What is extraordinary about God putting away the bow is that humanity doesn’t have to do anything to get God to behave this way. Humanity doesn’t have to apologise, to make a sacrifice, to go church, to write a cheque, anything. God’s mercy, God’s compassion, God’s empathy is unilateral and it is a step ahead of humanity.

God hopes that we will respond with empathy of our own. God wants us to respond with empathy of our own. God calls us to respond with empathy of our own. But God is going to give us this gift, God is going to hang up that bow, God is going to engage in unilateral, one step ahead empathy whether we reciprocate or not.  

God knows that extending this kind of empathy is a risk. Sometimes, when God unilaterally extends empathy to us, we don’t respond – or we respond with hostility. We remain as selfish as ever. And sometimes when you and I unilaterally extend empathy to another, we are greeted with cynicism or apathy or anger.

The story of Jesus’ life is that of unilateral, of radical empathy. And the story tells us that this empathy will not always be welcomed, that sometimes it will be greeted with violence. That violence comes because those who are invested in the status quo, those who like things pretty well the way that they are, find unilateral empathy to be profoundly threatening. In God’s empathy, all of the labourers in the vineyard received the same wage no matter when they begin their workday and the first are last and the last first and prodigals are welcomed home with parties.

To participate in the Gospel empathy is a risk. But the promise of the Gospel is that the risk is worth it.

Darcy’s story has an epilogue. I don’t think that it is an epilogue that he ever expected.

Months after he found his tenant a new home and, thereby, found quiet in the apartment building, Darcy ran into someone who knew the tenant. “Have you heard about Mark?” the mutual acquaintance asked, “You know Mark, the guy you got to move out?” Darcy said he hadn’t heard anything about him.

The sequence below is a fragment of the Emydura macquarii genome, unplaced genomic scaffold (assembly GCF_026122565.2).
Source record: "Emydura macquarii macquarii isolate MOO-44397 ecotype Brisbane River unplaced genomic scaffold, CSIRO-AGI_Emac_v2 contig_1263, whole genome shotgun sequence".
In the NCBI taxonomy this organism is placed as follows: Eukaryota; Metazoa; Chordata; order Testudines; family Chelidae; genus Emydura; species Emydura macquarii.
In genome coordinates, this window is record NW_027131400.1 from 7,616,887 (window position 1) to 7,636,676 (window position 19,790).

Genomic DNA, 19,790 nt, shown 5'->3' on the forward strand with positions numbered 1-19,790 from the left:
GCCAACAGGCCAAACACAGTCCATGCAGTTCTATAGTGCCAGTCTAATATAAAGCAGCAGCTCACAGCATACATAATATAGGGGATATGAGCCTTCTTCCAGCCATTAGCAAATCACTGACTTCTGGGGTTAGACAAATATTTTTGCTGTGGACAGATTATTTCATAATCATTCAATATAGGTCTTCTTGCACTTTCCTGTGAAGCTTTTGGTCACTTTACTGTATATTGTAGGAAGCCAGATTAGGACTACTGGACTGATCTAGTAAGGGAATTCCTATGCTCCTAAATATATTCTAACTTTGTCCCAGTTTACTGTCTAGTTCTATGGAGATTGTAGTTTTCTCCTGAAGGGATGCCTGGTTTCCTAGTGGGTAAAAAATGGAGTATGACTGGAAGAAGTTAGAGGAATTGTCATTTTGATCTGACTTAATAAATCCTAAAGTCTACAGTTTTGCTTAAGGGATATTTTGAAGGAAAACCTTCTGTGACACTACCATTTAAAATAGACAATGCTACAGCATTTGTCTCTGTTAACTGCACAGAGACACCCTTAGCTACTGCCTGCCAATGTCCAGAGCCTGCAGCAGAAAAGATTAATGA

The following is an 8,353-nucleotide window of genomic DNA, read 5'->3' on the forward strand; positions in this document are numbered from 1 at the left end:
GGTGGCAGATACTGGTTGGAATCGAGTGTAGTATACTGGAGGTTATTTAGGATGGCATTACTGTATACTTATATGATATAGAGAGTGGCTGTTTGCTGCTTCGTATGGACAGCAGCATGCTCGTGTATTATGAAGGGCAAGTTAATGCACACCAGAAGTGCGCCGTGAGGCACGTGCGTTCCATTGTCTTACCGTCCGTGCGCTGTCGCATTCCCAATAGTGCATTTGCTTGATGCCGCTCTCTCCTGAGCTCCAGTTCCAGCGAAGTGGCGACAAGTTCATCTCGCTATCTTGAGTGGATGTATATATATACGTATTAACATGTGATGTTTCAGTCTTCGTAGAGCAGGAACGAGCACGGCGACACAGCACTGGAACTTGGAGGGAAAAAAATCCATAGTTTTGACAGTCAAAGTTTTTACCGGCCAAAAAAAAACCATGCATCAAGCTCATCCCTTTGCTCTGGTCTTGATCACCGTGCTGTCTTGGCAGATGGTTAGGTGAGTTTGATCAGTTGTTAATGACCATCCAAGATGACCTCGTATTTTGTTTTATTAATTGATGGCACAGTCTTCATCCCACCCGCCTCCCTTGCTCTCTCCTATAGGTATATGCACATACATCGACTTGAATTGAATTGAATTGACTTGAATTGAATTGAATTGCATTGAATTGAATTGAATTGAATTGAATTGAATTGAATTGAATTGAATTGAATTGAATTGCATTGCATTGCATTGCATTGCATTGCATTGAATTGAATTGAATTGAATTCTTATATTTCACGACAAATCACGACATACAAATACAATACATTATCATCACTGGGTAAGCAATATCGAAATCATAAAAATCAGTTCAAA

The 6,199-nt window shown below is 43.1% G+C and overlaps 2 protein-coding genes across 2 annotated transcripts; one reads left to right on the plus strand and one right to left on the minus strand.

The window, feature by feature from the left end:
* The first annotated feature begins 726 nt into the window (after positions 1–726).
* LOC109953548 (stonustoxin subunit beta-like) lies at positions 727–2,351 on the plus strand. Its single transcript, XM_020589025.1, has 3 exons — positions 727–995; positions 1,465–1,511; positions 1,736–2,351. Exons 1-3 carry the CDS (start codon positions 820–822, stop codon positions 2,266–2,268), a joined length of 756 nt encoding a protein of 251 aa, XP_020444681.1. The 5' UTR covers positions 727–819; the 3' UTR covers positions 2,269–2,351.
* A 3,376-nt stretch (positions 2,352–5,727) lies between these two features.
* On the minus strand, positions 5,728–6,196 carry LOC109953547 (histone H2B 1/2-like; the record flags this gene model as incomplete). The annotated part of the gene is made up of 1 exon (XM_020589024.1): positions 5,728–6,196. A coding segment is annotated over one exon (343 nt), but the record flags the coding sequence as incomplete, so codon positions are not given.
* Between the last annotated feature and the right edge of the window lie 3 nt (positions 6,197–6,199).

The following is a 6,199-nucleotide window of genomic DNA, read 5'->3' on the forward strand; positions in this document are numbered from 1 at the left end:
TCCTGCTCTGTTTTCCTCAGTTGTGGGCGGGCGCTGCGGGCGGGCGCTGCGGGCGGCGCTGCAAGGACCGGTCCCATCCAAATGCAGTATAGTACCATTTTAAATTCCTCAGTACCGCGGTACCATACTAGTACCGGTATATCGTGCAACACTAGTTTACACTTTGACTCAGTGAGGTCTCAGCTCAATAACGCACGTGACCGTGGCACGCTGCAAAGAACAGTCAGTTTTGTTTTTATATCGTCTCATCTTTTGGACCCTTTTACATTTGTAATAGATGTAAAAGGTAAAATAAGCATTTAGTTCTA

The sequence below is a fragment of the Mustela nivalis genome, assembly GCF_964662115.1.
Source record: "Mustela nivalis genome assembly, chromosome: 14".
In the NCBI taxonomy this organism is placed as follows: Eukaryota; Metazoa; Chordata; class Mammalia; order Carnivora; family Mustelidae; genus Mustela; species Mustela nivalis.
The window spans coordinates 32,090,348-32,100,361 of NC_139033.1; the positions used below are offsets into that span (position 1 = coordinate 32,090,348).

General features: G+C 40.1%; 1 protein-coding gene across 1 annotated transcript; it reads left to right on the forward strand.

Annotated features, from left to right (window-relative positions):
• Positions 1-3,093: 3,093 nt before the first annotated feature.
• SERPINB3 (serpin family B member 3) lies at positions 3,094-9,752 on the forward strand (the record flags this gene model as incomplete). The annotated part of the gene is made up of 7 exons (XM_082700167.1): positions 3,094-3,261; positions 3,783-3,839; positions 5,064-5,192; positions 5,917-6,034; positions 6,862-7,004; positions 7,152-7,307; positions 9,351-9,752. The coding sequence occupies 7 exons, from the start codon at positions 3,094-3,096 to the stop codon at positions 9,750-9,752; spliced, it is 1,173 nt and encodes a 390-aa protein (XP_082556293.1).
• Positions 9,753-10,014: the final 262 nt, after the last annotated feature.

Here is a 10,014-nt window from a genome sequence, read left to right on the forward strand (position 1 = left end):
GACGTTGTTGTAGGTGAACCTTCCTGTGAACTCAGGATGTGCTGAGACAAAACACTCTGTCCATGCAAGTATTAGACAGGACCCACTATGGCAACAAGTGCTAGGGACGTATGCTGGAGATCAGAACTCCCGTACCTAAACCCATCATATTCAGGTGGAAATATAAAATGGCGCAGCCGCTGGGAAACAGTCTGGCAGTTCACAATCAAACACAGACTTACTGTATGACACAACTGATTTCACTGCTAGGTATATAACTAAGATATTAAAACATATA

“Well,” the mutual friend said, “When you got him to leave, something changed for him. Mark was shocked, I think: no one had ever talked to him the way that you di before.

“Mark has stopped drinking. He’s stopped dealing drugs. He’s got a honest job doing roofing.

“He’s going to church now.”

We can’t know. When we engage in unilateral, one step ahead empathy, we can’t know what seeds we might be planting. We can’t know what new covenant we might be inviting into being. The Gospel tells us that this empathy might lead us to the cross. And it promises us that it will lead to resurrection.

Palm Sunday & Sunday of the Passion by The Rev. Martin Elfert

Lessons:
Isaiah 50:4-9a
Psalm 118:1-2, 19-29
Philippians 2:5-11
Matthew 21:1-11

The Passion of our Lord Jesus Christ according to Matthew:
Matthew 26:14- 27:66

 

 

When my wife, Phoebe, goes out of town, I often take the opportunity to go see horror films. A week ago, Phoebe and our three children were in Victoria, British Columbia for spring break, and so I went over to the Hollywood Theater to watch the horror/comedy movie Get Out.

I enjoy being surprised by art – by movies, by plays, by paintings – and so I chose to go to Get Out entirely based on its genre, based on a broad understanding of its subject matter or plot, and based on the recommendation of a friend whose opinion I really respect who simply told me:

Go see this movie.

And so I didn’t watch the trailer or anything – trailers tend to give away way too much. I just went.

I’d like to preserve the surprise for you as much as I can. This will be a sermon as much as possible without spoilers: if you are thinking of buying a ticket to Get Out – and I would totally encourage you to go see it, it’s actually the kind of horror movie that even Phoebe would probably like – you don’t need to plug your ears or recuse yourself from the church.

What I’d like to talk with you about this morning are two broad, spoiler-free elements characteristics of this movie that caught my attention. The first is something that I have been fascinated with for a while, and that is the use of horror to talk about a serious subject. And the second – and I’m less sure how to categorise this idea – is about how audience reaction completes a work of art, about how an artist might plan for that reaction and actually build that reaction it into her art.

First, horror as a vehicle for talking about something important. Horror – and I hope that I won’t shock or offend anyone by saying this – is an intrinsically silly genre. We are drawn to horror in part because it is a safe way of encountering something dangerous, of exploring our primal fears of death and of the dark and of decay. But we are drawn to horror as well to because of its marvellous, over-the-top absurdity. Monsters in their lairs and people jumping out of closets and guys wearing masks running around with hatchets are equal parts fearsome and ridiculous.